Collections help turn baseball into more than a sport

John Tenney

Mesa Legend

 Baseball, our beloved national pastime, has been collected by millions of Americans for generations. Cards, gloves, antique equipment and signed memorabilia are all sought after by novice and experienced collectors both here in America and worldwide.  Measuring at 3.5 x 2.5 inches, the diminutive baseball card represents a direct link to baseball’s rich and storied past. Originally used in tobacco packs of the 1880s, the cards were a photo of a particular player or entire baseball club that has posed in a studio for a photograph. Cards themselves have come a long way, benefiting from advances in photography and graphic design.  “First buy what you can afford, and collect what you like,” said Mike Dingwell, the 52 year old owner of Box Seat Collectibles in Phoenix. “When I was a kid, I collected cards starting at the age of five.”  Luckily for Dingwell, his mother saved all of his cards, which provided a solid start for him later on in the business he now owns and operates. “Sure, you can definitely make this hobby pay for itself, if you pay attention.” He added.  Dingwell also trades cards outside his business, looking for cards he needs to complete a personal collection dating back to 1972.

Photo of an assortment of baseball collectables.
TANIA RITKO / Mesa Legend

For those who may find cards too dull, there are a small group that is collecting antique gloves, catcher’s masks, bats and other equipment dating back to the 1880s. 46 year old  Mike Dietrich, the associate dean of pharmacy education at Northwestern University in Glendale is an avid collector of both cards and equipment who also started young, “The big thing for me was finding the glove hobby. I found the hobby in 1994 or 1995 at a house my grandmother was living in where I had found an old glove that had been left behind,” Dietrich said.    “The gloves are tangible. You can touch them. You can put them on your hands. If you have a glove that is in good condition you can certainly go out and play catch with it.  Baseball cards are dead, you’d memorize the facts on the back then put them away.” Dietrich said, emphasizing what drew him into a different world of collecting baseball’s rich past.  “They have substance, that’s what made the difference for me.”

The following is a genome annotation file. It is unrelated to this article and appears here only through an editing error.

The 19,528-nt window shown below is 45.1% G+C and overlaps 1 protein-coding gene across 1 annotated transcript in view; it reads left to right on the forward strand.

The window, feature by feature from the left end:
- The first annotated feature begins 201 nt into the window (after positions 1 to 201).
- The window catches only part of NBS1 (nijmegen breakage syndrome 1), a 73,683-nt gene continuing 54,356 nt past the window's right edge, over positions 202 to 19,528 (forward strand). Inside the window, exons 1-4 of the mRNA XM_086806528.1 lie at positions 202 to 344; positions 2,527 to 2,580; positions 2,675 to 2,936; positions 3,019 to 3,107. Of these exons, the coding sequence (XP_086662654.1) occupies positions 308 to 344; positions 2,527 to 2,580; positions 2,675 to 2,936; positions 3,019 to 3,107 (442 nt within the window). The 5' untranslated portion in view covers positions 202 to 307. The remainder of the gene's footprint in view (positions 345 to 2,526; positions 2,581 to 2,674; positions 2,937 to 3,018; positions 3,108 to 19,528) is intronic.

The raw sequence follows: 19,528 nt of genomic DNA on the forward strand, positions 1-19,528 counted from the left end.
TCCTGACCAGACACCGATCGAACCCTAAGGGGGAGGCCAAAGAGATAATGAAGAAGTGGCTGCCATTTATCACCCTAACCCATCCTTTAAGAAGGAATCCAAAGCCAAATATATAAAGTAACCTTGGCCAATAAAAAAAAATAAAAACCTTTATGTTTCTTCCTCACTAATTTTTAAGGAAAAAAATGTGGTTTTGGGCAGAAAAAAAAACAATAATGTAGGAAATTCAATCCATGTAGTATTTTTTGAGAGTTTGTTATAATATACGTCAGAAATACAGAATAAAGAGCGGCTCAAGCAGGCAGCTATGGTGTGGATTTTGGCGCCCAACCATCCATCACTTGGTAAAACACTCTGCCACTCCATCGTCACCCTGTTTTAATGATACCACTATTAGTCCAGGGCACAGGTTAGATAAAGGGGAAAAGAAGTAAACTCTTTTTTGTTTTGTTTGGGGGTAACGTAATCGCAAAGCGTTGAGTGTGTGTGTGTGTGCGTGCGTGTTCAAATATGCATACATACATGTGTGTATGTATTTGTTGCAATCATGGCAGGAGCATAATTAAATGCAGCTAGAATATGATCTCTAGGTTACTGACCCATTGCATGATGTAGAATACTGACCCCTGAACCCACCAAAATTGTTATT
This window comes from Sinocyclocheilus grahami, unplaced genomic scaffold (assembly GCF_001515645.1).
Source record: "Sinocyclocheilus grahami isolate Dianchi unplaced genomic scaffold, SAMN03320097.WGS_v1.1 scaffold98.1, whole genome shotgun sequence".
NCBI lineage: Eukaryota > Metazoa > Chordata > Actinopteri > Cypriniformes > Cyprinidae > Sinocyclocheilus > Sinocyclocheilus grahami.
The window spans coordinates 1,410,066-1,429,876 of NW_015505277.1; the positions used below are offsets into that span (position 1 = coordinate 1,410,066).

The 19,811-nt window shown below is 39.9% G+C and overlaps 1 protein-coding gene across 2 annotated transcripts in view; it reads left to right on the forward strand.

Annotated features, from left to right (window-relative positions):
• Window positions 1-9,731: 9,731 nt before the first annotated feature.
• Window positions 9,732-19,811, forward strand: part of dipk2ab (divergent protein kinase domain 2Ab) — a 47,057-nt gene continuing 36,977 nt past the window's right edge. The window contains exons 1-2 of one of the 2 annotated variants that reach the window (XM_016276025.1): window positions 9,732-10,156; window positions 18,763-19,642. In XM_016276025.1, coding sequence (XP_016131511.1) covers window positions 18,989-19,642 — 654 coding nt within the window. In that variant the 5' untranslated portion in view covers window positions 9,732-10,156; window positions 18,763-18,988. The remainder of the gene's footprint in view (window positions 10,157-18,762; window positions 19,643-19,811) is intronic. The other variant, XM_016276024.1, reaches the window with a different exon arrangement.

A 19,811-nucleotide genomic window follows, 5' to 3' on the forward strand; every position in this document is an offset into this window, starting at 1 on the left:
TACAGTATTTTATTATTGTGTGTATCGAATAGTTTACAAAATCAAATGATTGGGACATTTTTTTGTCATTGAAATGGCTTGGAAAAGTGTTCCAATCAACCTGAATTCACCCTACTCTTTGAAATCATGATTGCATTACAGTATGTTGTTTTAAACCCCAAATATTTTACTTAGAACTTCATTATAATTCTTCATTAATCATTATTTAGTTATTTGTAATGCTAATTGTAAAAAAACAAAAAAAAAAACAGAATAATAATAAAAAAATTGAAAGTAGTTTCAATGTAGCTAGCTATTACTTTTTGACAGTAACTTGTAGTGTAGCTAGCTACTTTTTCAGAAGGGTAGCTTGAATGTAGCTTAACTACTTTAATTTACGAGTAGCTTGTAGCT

While store owners look at collecting as part hobby and part financial investment, Dietrich is a pure collector.  “It’s really about the collecting for me. There are things I want to add to my collection, but not from a financial stand-point,” Dietrich said.  Baseball collecting offers a wide range of things to collect from cards to gloves and equipment and even the “fringe” items like programs, and other paper associated with the game completes a wide panorama of things to attract young collectors who are now getting into the hobby, looking for Jersey and Bat cards.  For those who do not know, those cards include a small piece of a current player’s jersey or bat into the card itself – representing a new trend in collecting.  “Gaining the information to get started in the hobby to be a savvy collector is the hardest thing, in my opinion.”

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These are archived stories from Mesa Legend editions before Fall 2018. See article for corresponding author.

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